I read a book recently on algorithms, and it discussed a category of problems called “optimal stopping”. Optimal stopping is all about finding out when to, well, stop in a pursuit.
How many candidates do you interview for a job before making an offer? How many new restaurants in a city do you try before you start going back to old favourites? How many parking spaces do you pass on your way to a destination before grabbing one? How many people do you date before you settle down?
(It turns out that, given certain conditions, the answer is about 37% of the total pool).
So here’s one: how many fountain pens do you buy and sell before you decide you’ve found the best you’re gonna get?
I’m not sure of the number — I’ve bought and sold well over 100 pens — but I feel I may have found the highest peak yet in this journey with the Namiki Urushi 20.
I ran a little experiment just now, writing a paragraph with about a dozen different pens from my collection.
This one is good, but feels a bit light and plasticky, nib is a little dry.
This one is better, but I can feel the closure mechanism under the fingers because the section is too short.
This one takes too many turns to get the cap off.
This one is great, nice section, but it’s a bit long, I can feel the weight pulling at the end of the pen.
This one is a bit narrow, I can feel my fingers pinching around the section.
This one is comfortable to hold, but has just a bit too much feedback in the nib.
And then I pick up the Yukari Royale, and I genuinely wouldn’t change a thing about the way it writes, or the way it feels in the hand. The comfort is simply perfect.
That’s kind of a spoiler, but bear with me.
The nib is a #6, which isn’t huge, but it’s long enough to keep my fingers away from the page.
The section is just sublime: big enough, long enough, curved enough; threads soft and well out of the way. I feel relaxed and in control.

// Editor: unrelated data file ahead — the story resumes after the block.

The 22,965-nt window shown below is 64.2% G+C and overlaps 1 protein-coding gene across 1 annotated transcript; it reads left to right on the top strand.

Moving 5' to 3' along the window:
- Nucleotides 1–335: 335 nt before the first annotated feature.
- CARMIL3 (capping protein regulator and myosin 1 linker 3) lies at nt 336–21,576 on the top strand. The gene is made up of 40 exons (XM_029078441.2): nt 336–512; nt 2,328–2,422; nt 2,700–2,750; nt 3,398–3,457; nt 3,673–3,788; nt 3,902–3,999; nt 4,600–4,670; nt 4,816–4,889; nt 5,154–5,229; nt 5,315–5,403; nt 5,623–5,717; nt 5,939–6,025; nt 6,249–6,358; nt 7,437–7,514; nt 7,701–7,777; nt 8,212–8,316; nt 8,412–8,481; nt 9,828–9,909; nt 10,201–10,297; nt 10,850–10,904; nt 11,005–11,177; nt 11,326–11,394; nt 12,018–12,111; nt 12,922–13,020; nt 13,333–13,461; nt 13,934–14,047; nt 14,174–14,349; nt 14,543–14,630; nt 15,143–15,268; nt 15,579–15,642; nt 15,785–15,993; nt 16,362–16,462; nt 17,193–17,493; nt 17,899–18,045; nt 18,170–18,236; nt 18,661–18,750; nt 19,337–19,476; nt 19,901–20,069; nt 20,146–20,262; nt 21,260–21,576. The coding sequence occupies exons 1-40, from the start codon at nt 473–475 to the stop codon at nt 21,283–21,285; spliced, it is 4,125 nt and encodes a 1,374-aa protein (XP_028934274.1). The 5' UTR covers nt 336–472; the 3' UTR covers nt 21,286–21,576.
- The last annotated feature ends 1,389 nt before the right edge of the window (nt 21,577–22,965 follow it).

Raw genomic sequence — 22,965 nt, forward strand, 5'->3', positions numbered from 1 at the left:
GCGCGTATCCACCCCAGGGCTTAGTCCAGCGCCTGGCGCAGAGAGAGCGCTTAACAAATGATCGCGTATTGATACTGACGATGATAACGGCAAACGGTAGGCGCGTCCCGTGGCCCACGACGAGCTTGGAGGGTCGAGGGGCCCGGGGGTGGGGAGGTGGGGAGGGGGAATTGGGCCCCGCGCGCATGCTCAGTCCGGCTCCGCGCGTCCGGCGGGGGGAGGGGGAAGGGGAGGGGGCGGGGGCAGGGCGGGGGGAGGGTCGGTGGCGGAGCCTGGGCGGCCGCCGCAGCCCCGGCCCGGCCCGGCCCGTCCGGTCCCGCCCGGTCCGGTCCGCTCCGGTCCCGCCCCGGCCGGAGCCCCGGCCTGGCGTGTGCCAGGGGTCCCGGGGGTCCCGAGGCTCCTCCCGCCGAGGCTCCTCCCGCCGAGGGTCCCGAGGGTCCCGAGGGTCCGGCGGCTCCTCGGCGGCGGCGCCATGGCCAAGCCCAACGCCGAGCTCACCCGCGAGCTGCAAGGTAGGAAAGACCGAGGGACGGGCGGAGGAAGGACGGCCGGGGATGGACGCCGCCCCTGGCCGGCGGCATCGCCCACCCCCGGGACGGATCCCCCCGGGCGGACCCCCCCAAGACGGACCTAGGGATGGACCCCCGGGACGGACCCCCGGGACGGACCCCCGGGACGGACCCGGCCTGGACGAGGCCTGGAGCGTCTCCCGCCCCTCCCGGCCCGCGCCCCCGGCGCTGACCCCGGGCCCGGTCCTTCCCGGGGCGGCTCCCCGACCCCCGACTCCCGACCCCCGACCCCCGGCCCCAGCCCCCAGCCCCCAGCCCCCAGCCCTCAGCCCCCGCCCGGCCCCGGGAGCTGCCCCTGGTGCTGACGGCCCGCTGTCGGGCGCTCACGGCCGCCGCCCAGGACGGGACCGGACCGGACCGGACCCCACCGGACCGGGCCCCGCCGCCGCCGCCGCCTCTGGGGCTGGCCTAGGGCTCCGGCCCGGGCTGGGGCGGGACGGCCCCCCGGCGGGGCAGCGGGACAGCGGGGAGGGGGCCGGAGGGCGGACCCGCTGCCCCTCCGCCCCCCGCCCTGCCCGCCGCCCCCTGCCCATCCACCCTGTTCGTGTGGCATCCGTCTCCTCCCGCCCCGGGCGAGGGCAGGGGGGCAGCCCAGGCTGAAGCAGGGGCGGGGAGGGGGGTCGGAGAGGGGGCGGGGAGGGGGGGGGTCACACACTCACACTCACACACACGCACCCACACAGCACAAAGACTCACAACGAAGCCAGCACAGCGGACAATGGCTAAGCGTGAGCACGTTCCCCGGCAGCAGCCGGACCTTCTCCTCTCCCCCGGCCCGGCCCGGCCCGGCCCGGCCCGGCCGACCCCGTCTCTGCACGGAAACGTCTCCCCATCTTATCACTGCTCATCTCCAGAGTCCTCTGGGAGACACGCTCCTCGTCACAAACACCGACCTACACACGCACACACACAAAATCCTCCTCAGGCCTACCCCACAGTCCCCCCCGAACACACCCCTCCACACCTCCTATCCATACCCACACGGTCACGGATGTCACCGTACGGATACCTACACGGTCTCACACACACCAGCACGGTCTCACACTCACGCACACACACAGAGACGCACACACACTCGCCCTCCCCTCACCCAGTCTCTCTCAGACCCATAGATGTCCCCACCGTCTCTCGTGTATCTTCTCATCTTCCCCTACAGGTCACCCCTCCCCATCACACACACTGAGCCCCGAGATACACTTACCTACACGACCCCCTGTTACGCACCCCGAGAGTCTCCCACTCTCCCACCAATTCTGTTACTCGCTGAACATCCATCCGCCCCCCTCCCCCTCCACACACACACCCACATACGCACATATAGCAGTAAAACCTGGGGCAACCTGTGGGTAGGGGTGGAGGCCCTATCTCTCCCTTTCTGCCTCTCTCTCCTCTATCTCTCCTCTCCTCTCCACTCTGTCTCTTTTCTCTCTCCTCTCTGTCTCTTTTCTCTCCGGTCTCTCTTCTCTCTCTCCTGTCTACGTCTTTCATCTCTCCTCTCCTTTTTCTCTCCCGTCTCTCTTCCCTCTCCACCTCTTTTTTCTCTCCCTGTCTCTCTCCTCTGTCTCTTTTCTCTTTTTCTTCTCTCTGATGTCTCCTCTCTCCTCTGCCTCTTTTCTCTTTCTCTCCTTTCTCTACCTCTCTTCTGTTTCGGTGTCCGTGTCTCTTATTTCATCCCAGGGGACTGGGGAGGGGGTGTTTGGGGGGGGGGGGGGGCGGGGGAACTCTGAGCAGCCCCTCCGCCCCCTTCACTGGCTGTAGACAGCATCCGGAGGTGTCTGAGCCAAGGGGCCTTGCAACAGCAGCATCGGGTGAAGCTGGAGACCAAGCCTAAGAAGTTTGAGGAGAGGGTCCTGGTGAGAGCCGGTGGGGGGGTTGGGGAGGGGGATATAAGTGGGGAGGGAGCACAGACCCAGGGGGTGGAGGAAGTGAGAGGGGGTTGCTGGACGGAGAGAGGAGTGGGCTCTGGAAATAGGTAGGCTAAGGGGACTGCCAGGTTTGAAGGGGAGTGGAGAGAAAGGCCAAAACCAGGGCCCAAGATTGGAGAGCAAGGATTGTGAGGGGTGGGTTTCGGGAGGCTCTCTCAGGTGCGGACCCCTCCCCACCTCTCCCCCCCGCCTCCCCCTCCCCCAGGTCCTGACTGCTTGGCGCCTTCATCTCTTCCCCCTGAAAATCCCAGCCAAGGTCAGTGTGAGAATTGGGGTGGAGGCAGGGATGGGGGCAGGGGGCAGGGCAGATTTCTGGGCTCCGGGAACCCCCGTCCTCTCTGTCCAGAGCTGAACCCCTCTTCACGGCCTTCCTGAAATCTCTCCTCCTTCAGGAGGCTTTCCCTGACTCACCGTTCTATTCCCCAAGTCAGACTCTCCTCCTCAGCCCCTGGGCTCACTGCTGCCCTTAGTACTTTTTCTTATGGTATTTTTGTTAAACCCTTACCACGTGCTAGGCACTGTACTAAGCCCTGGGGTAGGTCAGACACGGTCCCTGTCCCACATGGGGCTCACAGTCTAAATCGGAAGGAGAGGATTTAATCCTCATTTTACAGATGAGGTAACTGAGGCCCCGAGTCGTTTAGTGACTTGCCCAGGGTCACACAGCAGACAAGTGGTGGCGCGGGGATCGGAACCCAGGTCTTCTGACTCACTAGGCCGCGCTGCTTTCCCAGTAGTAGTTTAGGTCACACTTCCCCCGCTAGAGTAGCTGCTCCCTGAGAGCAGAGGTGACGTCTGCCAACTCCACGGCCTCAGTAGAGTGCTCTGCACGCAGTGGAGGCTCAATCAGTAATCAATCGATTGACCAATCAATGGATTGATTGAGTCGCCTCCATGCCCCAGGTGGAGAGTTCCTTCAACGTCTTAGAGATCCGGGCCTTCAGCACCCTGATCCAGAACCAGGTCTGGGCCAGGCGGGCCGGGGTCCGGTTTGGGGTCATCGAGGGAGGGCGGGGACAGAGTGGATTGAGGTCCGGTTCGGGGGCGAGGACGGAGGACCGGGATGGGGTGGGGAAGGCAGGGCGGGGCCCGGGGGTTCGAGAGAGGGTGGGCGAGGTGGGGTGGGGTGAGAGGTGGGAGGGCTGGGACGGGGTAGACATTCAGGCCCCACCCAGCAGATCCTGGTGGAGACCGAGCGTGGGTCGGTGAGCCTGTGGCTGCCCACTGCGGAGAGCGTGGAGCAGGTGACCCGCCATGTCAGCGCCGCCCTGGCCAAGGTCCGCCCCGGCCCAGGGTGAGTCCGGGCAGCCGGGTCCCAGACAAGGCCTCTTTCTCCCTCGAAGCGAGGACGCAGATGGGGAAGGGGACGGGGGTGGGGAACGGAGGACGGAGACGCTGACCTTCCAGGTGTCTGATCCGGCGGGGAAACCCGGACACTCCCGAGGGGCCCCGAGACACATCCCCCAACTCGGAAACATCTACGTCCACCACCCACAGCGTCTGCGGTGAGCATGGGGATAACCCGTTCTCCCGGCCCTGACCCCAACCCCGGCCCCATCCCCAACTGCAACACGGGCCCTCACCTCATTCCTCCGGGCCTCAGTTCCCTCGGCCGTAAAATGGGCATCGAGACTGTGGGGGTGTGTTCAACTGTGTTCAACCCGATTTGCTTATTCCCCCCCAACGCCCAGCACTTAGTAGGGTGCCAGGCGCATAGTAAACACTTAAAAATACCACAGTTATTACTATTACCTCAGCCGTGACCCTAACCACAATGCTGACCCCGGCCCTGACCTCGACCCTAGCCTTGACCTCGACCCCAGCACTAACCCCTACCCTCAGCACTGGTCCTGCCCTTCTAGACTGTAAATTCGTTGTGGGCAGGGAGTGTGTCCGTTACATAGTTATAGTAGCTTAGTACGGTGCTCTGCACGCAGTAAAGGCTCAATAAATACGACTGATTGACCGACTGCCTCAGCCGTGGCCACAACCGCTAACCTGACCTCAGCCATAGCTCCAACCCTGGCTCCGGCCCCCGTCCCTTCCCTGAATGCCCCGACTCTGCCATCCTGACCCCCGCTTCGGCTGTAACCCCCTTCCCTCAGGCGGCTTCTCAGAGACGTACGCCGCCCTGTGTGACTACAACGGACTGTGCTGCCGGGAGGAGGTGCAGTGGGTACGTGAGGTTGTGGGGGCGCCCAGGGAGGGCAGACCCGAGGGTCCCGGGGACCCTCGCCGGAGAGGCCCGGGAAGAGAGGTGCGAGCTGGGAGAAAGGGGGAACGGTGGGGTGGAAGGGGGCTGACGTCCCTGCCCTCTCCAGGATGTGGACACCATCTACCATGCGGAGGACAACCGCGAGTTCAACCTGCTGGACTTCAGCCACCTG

The pen sits with enough weight to be solid, but not so much to be noticed with every word. It’s long enough to be comfortable but nothing feels pendulous.
And when time comes to write, the nib has cushioning and flows without hesitation. It’s smooth but not overpolished, wet but not a gusher, springy but not mushy.
It’s not just the comfort and the writing. In nearly all other respects it’s perfect, too. Sure, it uses the abominable CON-70 (the hardest-to-clean converter in the world), but as long as I don’t change inks frequently that’s no bother.
The urushi is flawless, simply flawless. The shape is so minimalist as to be zen. The clip is architectural.
The threads are secure but easy to open. The brass beneath the urushi adds mass and coolness, which gradually warms to your hand.
It is exactly the right length, exactly the right diameter, exactly the right weight, exactly the right proportions (for me, at least).
To the point where I have started to look at most of the other pens I own in a new light.
I don’t love them any less — they all bring something different to the party and I enjoy the variety of using different pens — but suddenly they look less assured, less complete, more like a version 1.0 release, a sketch of a masterpiece from memory.
When you think about it, this is a staggering achievement for Namiki. I still hold my breath just a little when I uncap it and put pen to paper, afraid to break the spell.
I said nearly perfect. There’s a kind of soft flocked liner to the cap to stop it scratching the barrel, and who knows how long that will hold up.
The colour of the red plastic feed looks a bit half-arsed.
And yeah, the CON-70.
But where it counts, the Urushi 20 is just absolutely, totally, utterly sublime, and I’d have to be on the verge of losing my house to sell it.
How’s that for an endorsement?